5 Minutes with Former Staffer, Julian Crowley
Julian Crowley worked as a Senior Adviser in the NSW Government across a range of Ministerial portfolios between 2013 - 2016 before taking up a consultant role at EY. He now works as Policy & Corporate Communications - News Lead for the Asia-Pacific at Airbnb.
We talked to Julian to find out what it was like working as a political staffer, and gain some key insight on what advocates can do to form strong relationships and get their message across.
Julian thanks for taking the time to chat with us. Let’s start with who you worked for in politics and what your role was?
I was a Senior Adviser to a number of Ministers in the NSW Government.
And how and why did you become a staffer?
An opportunity came up in the then-Sports Minister’s office to combine my love of sport with my interest in politics.
What did a day in your shoes look like?
I would be up early to read the papers and get across the issues of the day. After that it would largely depend on what was happening. It could involve anything and everything from meetings to press conferences to getting out into the field. Without question, the best but hardest days were when Parliament was sitting.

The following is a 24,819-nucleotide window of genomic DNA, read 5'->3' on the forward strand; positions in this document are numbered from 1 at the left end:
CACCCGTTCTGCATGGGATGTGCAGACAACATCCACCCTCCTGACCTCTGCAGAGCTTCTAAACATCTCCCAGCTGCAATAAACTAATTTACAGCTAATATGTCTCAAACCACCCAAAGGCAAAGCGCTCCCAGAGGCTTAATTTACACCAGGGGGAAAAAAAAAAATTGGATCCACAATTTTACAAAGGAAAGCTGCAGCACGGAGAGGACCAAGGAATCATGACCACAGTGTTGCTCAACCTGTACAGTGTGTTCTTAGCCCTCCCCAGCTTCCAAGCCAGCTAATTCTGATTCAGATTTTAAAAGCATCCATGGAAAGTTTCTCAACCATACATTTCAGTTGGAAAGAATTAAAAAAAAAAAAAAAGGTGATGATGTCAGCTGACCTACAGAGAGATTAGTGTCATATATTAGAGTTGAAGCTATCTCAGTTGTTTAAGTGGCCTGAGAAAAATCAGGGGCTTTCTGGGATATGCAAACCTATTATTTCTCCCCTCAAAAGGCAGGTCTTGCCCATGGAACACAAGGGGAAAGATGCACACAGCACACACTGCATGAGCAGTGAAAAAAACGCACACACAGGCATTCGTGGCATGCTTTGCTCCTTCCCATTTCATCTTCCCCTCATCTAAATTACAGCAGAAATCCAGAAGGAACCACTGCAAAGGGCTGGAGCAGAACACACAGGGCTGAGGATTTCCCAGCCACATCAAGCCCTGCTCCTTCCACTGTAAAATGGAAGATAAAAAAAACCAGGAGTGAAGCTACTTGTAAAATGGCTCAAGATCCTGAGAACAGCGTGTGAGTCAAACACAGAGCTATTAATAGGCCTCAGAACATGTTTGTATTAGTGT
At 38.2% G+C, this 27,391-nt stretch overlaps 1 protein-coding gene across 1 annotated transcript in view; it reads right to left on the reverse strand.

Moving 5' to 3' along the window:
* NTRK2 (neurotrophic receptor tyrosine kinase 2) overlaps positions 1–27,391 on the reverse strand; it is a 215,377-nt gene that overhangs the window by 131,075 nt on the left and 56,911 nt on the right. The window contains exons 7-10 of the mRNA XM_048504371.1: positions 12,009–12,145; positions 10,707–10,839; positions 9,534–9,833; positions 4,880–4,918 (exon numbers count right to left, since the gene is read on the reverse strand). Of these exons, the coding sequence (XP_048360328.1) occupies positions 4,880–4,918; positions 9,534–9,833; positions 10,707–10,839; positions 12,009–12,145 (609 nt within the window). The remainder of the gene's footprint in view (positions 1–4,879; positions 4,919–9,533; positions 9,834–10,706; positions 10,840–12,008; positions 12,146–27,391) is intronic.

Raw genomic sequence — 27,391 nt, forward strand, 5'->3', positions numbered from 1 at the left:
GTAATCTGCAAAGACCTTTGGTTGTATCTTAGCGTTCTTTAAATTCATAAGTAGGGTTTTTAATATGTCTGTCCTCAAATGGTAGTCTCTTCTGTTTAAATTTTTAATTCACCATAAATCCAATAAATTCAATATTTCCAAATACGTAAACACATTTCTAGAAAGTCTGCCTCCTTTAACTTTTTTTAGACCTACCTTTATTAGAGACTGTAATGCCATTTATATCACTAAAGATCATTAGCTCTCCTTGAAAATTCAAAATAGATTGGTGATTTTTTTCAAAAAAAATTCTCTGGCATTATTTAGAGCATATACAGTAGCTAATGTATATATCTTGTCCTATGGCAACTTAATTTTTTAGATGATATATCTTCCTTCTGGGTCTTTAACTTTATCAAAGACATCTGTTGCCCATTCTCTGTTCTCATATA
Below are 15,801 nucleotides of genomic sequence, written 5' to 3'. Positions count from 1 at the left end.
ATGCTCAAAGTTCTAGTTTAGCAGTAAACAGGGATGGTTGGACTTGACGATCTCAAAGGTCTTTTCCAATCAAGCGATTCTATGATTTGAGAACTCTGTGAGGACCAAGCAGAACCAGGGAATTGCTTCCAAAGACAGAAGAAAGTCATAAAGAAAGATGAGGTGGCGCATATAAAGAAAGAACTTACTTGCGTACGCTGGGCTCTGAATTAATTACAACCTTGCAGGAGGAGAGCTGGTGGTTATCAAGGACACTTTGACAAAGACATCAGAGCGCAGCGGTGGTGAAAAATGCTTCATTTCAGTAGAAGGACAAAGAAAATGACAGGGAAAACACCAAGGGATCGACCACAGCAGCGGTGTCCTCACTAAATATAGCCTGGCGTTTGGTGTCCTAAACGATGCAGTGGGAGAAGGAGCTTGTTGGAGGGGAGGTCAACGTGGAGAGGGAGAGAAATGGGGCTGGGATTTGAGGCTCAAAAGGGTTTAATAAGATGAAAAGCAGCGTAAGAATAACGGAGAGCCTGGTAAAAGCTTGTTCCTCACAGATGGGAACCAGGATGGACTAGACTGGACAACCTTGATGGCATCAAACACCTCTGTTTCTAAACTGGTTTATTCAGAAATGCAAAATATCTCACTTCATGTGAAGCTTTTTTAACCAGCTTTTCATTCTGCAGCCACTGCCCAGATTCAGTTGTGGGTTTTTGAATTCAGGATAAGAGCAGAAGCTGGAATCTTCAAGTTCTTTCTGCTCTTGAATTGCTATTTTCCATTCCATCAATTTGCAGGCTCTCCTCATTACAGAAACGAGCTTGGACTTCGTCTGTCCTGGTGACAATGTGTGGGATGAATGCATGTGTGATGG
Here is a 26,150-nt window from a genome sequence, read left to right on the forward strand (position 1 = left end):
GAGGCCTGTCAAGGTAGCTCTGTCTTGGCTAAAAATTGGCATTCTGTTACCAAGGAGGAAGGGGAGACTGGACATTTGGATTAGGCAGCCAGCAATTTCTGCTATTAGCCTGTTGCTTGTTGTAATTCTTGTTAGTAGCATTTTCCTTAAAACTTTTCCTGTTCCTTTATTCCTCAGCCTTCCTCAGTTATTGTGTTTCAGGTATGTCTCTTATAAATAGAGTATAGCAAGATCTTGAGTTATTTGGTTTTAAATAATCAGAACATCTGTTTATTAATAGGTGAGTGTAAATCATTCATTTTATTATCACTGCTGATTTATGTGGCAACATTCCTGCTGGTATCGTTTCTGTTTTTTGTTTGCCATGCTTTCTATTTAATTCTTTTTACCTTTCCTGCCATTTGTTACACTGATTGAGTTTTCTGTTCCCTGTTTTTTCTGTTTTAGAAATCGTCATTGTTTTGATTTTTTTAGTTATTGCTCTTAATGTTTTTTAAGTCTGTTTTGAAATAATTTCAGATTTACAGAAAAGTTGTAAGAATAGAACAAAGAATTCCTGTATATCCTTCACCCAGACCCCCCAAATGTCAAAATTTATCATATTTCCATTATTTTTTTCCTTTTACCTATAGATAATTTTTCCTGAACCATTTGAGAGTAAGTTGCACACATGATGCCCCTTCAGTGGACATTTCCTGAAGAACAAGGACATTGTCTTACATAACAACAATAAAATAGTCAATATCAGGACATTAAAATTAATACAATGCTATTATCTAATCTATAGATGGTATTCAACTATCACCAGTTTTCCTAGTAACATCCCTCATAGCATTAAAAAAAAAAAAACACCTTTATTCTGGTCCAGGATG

What are some of the effective things advocates can do to help deliver their key message to a political office?
A good starting point is really understanding the problem they are trying to solve. At the end of the day, your message is only going to be effective if your solution is as well.
What were some of your biggest challenges when formulating policies and incorporating various groups’ feedback? What can advocates do to assist this process?
I found the best advocates were those who not only understood the problem, but had potential solutions in mind. It’s cliché but true that governments - and particularly staffers - don’t have a monopoly on good ideas. I think there’s a role for business to play in putting forward what ‘good’ looks like.
What are some of the most common pitfalls for advocates in meeting with MPs and staffers?
Again, I come back to not having an understanding of what government wants to achieve. Governments have a mandate to deliver a certain agenda and advocates need to show how what they are proposing relates to it.
Of the organisations and stakeholders that you found helpful or effective, what made them so great to work with?
For better or worse, politics seems to be moving at a faster pace. It makes the ability to pick up the phone and have frank, honest talks with a stakeholder so much more valuable.